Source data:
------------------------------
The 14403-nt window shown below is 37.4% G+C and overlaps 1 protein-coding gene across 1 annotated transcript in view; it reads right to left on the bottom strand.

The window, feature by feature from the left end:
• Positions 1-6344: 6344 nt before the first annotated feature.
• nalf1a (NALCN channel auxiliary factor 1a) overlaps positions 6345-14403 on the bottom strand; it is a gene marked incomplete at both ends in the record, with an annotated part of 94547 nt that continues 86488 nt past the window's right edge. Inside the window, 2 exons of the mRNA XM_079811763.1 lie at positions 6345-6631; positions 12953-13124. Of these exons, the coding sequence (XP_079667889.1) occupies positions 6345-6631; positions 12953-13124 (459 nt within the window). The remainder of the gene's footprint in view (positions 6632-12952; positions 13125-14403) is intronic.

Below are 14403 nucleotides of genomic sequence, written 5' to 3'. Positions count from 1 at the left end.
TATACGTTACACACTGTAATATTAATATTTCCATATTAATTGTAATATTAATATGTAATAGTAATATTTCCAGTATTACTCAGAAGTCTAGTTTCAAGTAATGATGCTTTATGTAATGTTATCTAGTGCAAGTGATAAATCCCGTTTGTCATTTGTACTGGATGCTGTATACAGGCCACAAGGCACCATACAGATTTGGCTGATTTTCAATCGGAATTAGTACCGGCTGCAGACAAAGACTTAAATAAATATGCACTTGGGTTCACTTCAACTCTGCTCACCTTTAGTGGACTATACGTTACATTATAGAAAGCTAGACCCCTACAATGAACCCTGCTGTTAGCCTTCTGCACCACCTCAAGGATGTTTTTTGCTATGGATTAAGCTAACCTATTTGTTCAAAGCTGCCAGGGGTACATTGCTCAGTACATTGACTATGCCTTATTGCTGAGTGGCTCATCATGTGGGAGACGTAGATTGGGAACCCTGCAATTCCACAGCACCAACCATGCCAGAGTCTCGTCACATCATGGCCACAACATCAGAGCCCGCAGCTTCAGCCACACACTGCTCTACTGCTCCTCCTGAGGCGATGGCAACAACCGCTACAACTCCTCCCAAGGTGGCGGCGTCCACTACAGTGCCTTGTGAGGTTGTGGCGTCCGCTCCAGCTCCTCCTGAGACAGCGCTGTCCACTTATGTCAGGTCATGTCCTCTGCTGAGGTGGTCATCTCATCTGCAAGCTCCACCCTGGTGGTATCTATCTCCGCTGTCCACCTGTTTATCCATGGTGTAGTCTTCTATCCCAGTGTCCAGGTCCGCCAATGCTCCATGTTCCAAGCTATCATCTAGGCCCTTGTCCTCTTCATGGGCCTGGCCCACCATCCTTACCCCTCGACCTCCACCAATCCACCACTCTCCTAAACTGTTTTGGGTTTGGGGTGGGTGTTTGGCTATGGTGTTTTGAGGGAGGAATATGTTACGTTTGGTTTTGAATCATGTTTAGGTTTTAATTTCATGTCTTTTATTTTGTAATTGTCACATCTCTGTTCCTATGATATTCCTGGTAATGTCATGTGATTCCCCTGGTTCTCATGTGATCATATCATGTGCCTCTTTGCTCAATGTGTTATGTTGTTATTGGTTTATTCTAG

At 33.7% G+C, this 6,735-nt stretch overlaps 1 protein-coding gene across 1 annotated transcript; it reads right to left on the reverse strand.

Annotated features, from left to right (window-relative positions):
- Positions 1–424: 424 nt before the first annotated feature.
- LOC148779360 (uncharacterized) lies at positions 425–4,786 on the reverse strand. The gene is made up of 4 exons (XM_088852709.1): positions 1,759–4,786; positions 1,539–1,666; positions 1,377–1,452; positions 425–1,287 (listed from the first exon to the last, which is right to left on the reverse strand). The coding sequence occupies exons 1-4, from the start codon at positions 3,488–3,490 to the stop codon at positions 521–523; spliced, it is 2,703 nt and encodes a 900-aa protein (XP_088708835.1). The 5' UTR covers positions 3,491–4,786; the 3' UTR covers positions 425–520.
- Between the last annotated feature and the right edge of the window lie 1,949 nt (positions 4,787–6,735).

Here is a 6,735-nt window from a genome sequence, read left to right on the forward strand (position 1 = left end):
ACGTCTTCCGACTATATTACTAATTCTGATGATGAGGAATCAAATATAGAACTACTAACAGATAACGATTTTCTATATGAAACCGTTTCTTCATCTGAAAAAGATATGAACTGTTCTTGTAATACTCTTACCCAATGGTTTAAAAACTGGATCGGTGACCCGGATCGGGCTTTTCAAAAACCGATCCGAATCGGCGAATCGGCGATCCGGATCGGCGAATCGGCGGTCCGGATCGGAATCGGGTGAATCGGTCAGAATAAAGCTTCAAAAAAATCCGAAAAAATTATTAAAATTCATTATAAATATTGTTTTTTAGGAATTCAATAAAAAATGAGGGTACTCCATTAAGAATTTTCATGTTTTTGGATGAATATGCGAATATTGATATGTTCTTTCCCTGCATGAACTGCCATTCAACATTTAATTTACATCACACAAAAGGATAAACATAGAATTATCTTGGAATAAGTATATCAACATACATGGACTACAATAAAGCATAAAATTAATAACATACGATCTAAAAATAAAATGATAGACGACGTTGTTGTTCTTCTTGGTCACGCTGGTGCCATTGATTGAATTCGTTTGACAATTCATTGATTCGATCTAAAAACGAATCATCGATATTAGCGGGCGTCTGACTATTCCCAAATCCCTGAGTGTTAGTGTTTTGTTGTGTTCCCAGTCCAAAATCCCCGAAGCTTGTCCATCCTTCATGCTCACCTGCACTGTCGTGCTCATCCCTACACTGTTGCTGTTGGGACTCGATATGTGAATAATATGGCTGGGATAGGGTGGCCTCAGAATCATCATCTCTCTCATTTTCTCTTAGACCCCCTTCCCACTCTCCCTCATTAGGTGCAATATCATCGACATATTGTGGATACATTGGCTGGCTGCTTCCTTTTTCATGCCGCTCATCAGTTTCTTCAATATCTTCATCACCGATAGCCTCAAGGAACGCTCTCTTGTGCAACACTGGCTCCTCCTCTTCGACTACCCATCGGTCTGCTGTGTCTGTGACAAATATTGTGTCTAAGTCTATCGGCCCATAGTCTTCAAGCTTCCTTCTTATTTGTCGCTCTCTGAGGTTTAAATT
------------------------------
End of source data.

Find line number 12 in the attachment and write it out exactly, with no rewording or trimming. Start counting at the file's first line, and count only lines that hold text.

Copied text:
Here is a 6,735-nt window from a genome sequence, read left to right on the forward strand (position 1 = left end):